You’d Be Safe (to) Hold Off Armageddon Reef—


The ‘Year of Big Books’ continued this past week with Off Armageddon Reef, the first installment of David Weber’s Safehold series. Originally, the series clocked in at four volumes. Then swelled to eight. But I checked the ever-helpful and Weber already released tome number nine with a tenth volume forthcoming in 2019. I guess you could stay the series is a bit bloated. That might be a good angle to bring into this review.

With each novel teasing on or about 600 pages, Weber’s Safehold world is massive. A literal planet, in point of fact. Give or take a millennium into the future, Earth and all her colonized planets have been wiped about by an invading alien race lured by technology. As a last ditch effort to save humanity, the last Terran fleet hides away on a remote planet—and sets up a primitive infrastructure with certain rules in place to ensure that innovation is discouraged, even illegal. Fast-forward another 800 years, and the planet Safehold is basically medieval Europe 2.0 with 16th century Man-of-War frigate ships. But wait, there’s more. A select few of the original colonists in charge of setting up the way of life—so-called Angels—also made provisions for themselves and their future heirs to the detriment of everyone else. But wait, there’s still more. Other, less sinister members of the original colonists—before they were destroyed—created a cyborg-esque superhuman with the complete memories of one of the original members. This robot, named Merlin Athrawes or Nimue Alban, depending on who you ask, decides to use his (or her) knowledge of the future to bring an industrial revolution to Safehold with the eventual hopes of staging—we think?—an assault against the original original original alien invaders.

The above summary scrapes at the surface of a succinct synopsis, but I’m in a mood to critique. I like that Weber’s world is big and complicated. However, I have a nag. My nag is this: If you’re going to do big things well, you must also do little things well. Weber skimped on the little things. Some examples:

  1. The religious institution on the planet of Safehold refers several times to “tithes.” To a reader unfamiliar with what exactly tithes are, the word’s relationship to a religious sect and the giving of money sounds about right. To someone (me) familiar with tithing, its use in the book is repeatedly and indisputably incorrect. The word tithe explicitly means a tenth (10%). So when a character says—“Their tithes are only twenty percent this month,”—that sentence is a non-sequitur. If it’s twenty percent, it’s not a tenth. Period. What Weber means, I gather, is “their tribute is only twenty percent this month” except that he wanted to sound ‘religious’ and no editors picked up on his error.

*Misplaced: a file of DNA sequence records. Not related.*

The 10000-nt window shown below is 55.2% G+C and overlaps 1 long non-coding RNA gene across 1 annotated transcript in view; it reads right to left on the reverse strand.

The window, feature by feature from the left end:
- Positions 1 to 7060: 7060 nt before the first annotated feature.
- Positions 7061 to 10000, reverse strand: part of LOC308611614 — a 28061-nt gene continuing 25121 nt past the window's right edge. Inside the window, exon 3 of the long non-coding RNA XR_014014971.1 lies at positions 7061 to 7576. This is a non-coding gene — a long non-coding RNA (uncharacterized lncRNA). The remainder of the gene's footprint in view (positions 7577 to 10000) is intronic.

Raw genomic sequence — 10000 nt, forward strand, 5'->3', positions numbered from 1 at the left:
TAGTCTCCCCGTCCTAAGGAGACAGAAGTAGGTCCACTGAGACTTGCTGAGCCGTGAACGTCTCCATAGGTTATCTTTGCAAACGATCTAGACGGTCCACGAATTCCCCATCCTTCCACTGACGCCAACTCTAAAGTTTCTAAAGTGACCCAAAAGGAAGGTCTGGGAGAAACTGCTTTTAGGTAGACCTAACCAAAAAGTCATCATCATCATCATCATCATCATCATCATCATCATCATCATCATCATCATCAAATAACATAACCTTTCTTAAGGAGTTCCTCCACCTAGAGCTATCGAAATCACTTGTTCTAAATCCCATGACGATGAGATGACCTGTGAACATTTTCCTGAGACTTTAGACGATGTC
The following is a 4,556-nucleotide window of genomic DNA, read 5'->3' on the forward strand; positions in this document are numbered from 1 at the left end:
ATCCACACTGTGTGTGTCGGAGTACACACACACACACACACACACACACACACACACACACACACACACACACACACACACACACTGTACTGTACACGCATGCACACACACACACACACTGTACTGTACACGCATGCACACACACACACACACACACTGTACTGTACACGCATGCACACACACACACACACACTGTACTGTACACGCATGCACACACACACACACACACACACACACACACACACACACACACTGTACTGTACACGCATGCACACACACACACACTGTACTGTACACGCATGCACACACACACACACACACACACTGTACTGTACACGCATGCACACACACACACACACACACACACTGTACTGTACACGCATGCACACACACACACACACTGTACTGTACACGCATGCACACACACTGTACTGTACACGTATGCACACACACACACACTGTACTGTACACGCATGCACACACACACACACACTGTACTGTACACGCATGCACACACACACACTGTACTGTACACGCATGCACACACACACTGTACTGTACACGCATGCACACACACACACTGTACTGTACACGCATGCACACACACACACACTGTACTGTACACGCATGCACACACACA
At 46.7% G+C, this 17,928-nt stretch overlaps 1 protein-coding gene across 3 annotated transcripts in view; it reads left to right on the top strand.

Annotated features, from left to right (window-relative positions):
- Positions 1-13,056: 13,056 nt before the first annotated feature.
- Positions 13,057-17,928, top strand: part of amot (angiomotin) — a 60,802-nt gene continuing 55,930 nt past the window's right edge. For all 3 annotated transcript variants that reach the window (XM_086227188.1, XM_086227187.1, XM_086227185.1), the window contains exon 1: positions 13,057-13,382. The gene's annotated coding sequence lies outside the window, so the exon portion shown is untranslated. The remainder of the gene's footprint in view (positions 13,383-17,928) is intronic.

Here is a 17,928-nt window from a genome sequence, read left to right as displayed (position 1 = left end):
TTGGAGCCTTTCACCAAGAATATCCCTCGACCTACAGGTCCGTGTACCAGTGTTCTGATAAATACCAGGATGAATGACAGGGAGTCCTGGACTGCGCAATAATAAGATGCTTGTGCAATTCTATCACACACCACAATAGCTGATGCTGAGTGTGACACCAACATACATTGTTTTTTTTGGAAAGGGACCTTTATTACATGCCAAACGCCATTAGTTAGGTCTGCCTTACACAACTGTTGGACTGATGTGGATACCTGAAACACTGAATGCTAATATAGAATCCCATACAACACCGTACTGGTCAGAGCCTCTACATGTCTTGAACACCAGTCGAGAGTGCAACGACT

2. The first time a character’s eyebrow “quirked” I said aloud—Nice verb! I’m definitely going to use that!—the 214th time a character’s eyebrow “quirked,” I said aloud, “URGAHHHHH!” because my face had a violent muscle spasm.
  3. The word-overuse alert also applies to “To speak frankly,” and “To be honest.” If a specific character possessed a penchant for reminding everyone of his honesty, the abundant use of these phrases would be appropriate (if not tolerable). When everyone, in every conversation is so utterly frank and honest about things that have little relevance as to their felicity—sigh, it’s a drag man.
  4. This is a kind of #3.5. I’m a stickler for characterization, so apply grains of salt where necessary: characters should be different from one another. Besides most conversations being long-winded (read: a piece of character dialogue the length my summary followed by its response which is of equal length. And repeat), the speeches didn’t excel in creating the friction necessary to promote distinct characterization. AKA, our two pals, Frank and Honest.
  5. There is a reasonably detailed world map on the end pages of the book. These are always helpful keeping a reader grounded in sci-fi/fantasy worlds. Except when most of the climatic action, and the respective locations that accompany it, isn’t identified on the map!
  6. Merlin Athrawes/Nimue Alban is basically Iron-Man dressed in synthetic skin. This isn’t a problem. I’m even willing to forgo a subtle Mary Sue Complex (look it up). What troubles me—and this is the little things cropping up once more—is that we’re approximately in the year 4,000, okay? And you’re telling me (spoiler alert), that Merlin has been carrying a vibrating pager around all these years!? I cannot think of a think person I know who owns one right now. This book was published in 2007 and they were long out of fashion by then. So…?

In closing, I underscore my aforementioned claim to say that I like big worlds, but, as an author, do the little things right first. Otherwise you will receive benedictions like this one: Needs a little more polish and a little less prose. The Year of Big Books will press on, but not with another Safehold novel. 2/5 stars.


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